Why Fred Jackson puts a lot of fear into the Patriots
|09.23.11 at 10:02 pm ET|
Jackson has started 2011 with games of 112 games against the Chiefs and 117 more last week in a 38-34 come-from-behind win over the Raiders. Jackson is averaging 6.5 yards per carry, totaling 229 yards on the ground so far, both tops in the NFL through two weeks.
He isn’t mentioned in the same class as Adrian Peterson, Ray Rice or LeSean McCoy. But maybe the product of tiny Division III Coe College should be. Wilfork certainly has seen enough of him in the last four seasons to think so.
“Fred Jackson, he is so underrated,” Wilfork raved this week. “This guy, I think I said it a couple of years ago and I know I said it last year, he is so underrated. He’s just one of those tough backs. You can give him the ball 30 times if you want to. And Spiller, he’s just speed. He will kill you on the ground and in the air. Those two together make a good team, a good running attack. So, we have our hands full. It’s going to be challenging for us once again. I think every week so far we’ve been challenged.”
But a further look into the numbers reveal that the Patriots – thanks in part to their continued 15-game domination of the Bills – have been spared huge games from Jackson. The Patriots have led in every game against Buffalo, taking the running game away and forcing the game into the hands of Ryan Fitzpatrick.
When given the chance, Jackson has been very productive against the Patriots, averaging 4.83 yards per carry in seven games dating back to 2007. But beware of Jackson as a receiver out of the backfield, with 16 catches for 146 yards in those seven games.
“He’s been doing it his whole career,” Pats coach Bill Belichick said. “There’s really no weak points with that guy, he does everything well. [He] runs hard, breaks tackles, good vision, good balance, catches the ball well, outstanding as a blocker, exceptional, blitz pickup, even when they ask him to run block which occasionally they do with their different personnel groupings.”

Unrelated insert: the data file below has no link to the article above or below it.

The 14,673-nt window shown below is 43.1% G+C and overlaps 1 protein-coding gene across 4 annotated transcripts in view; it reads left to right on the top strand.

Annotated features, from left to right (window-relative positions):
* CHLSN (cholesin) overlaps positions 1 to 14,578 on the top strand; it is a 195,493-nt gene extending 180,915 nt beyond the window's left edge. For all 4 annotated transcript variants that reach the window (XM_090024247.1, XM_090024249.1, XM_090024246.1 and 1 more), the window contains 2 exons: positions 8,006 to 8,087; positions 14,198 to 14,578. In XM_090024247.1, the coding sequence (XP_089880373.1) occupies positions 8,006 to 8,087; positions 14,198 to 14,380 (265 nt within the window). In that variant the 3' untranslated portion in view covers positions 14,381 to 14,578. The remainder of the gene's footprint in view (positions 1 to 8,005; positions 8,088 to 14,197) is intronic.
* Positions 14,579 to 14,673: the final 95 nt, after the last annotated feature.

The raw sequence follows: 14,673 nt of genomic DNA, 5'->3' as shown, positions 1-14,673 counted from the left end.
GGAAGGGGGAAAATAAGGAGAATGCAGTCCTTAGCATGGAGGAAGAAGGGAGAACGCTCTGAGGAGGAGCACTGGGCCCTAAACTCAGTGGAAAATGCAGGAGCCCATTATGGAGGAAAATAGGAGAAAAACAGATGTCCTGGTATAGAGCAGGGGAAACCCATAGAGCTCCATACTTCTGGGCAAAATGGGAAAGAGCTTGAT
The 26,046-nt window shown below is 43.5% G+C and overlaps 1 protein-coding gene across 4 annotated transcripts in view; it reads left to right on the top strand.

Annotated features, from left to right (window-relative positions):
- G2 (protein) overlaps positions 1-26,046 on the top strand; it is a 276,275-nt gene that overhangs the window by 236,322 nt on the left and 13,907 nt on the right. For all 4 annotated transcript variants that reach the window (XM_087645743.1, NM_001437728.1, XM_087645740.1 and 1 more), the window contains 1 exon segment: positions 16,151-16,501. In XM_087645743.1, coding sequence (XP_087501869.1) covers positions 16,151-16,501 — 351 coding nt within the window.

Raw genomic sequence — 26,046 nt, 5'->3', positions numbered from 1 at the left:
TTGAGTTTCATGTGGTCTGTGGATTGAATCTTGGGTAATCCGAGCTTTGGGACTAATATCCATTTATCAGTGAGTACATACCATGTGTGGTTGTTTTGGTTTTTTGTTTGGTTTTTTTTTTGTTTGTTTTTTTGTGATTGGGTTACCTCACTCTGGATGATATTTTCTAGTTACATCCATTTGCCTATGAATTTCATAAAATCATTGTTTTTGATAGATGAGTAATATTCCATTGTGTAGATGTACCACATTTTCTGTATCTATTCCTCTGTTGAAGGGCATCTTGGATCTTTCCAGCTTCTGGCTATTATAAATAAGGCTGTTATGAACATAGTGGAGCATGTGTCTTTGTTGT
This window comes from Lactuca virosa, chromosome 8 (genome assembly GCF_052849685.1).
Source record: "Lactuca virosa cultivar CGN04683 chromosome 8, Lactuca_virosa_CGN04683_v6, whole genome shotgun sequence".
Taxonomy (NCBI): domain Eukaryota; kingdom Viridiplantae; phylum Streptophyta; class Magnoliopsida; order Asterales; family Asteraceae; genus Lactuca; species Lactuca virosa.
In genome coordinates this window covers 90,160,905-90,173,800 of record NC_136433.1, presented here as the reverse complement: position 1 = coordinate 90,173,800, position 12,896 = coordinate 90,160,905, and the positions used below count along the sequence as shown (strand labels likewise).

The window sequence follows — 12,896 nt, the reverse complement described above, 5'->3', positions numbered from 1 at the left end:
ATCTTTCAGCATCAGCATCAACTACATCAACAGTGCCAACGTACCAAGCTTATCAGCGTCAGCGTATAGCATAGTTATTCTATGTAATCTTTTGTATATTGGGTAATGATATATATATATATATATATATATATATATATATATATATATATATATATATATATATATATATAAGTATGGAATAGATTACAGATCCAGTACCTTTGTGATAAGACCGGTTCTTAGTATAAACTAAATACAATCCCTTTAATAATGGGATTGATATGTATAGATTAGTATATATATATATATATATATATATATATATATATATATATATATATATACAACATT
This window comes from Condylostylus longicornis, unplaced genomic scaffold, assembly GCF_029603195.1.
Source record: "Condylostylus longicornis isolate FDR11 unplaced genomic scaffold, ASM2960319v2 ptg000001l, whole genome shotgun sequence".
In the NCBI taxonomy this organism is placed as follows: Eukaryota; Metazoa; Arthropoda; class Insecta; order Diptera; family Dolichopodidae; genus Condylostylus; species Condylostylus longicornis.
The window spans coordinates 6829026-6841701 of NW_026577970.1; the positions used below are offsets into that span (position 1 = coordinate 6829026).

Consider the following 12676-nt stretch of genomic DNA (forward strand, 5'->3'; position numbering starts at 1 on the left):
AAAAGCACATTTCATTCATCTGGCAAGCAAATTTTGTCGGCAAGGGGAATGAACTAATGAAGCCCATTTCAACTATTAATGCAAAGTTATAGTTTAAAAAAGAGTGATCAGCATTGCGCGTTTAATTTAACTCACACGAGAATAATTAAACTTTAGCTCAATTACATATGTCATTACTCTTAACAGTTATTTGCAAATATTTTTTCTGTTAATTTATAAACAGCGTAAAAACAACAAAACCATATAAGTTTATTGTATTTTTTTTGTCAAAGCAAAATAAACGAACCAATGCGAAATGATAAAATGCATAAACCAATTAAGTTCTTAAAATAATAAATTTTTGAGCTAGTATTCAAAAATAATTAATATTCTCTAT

Our friends at Pro Football Focus point out just how big of a challenge Jackson is this weekend:
Jackson sits atop our running back Elusive ratings at 137.1, including forcing 12 missed tackles in two games. He’s also a weapon in the passing game and [Chan] Gailey has used some creative packages to get both Jackson and explosive RB CJ Spiller on the field at the same time. If too much attention is given to Jackson, look for a few designed plays for Spiller, either out of the backfield or in the slot.
At 6-foot-1, and 210 pounds, Jackson can run by or through defenses. And he can do it on offense or special teams. In 2009, Jackson also had 1014 kickoff return yards making him the first player in NFL history to compile 1000 rushing and kickoff return yards. The 2,516 combined yards are the fourth-highest total in NFL history.
“He’s good at everything,” Belichick added. “We know he can return, we know he can play in the kicking game ‘ it’s just a question of what they ask him to do. He’s really outstanding. He’s one of the best backs in the league. I would say no weak points. I don’t know what the weak points would be.”
In 2006, Jackson was invited to training camp with the Buffalo Bills by none other than Marv Levy, a Coe alum. He made his first career start against the Redskins in 2007, rushing for 82 yards while catching four passes for 69 yards in a Bills victory. He became the first Division III running back to start an NFL game since Dec. 24, 2000, when former Ferrum College running back Chris Warren started for the Eagles.
After three impressive seasons, the Bills finally extended Jackson with a four-year deal on May 13, 2009.
Jackson responded in kind that season. After winning the starting job from Marshawn Lynch in Week 12, Jackson eclipsed the 1,000-yard rushing mark for the first time in his career with 1062 yards and two touchdowns. He also set a career high in catches with 46 for 371 yards and two touchdowns, while adding a 27-yard touchdown pass for good measure.
Ask the Patriots now, they certainly won’t be underrating or overlooking Fred Jackson this Sunday.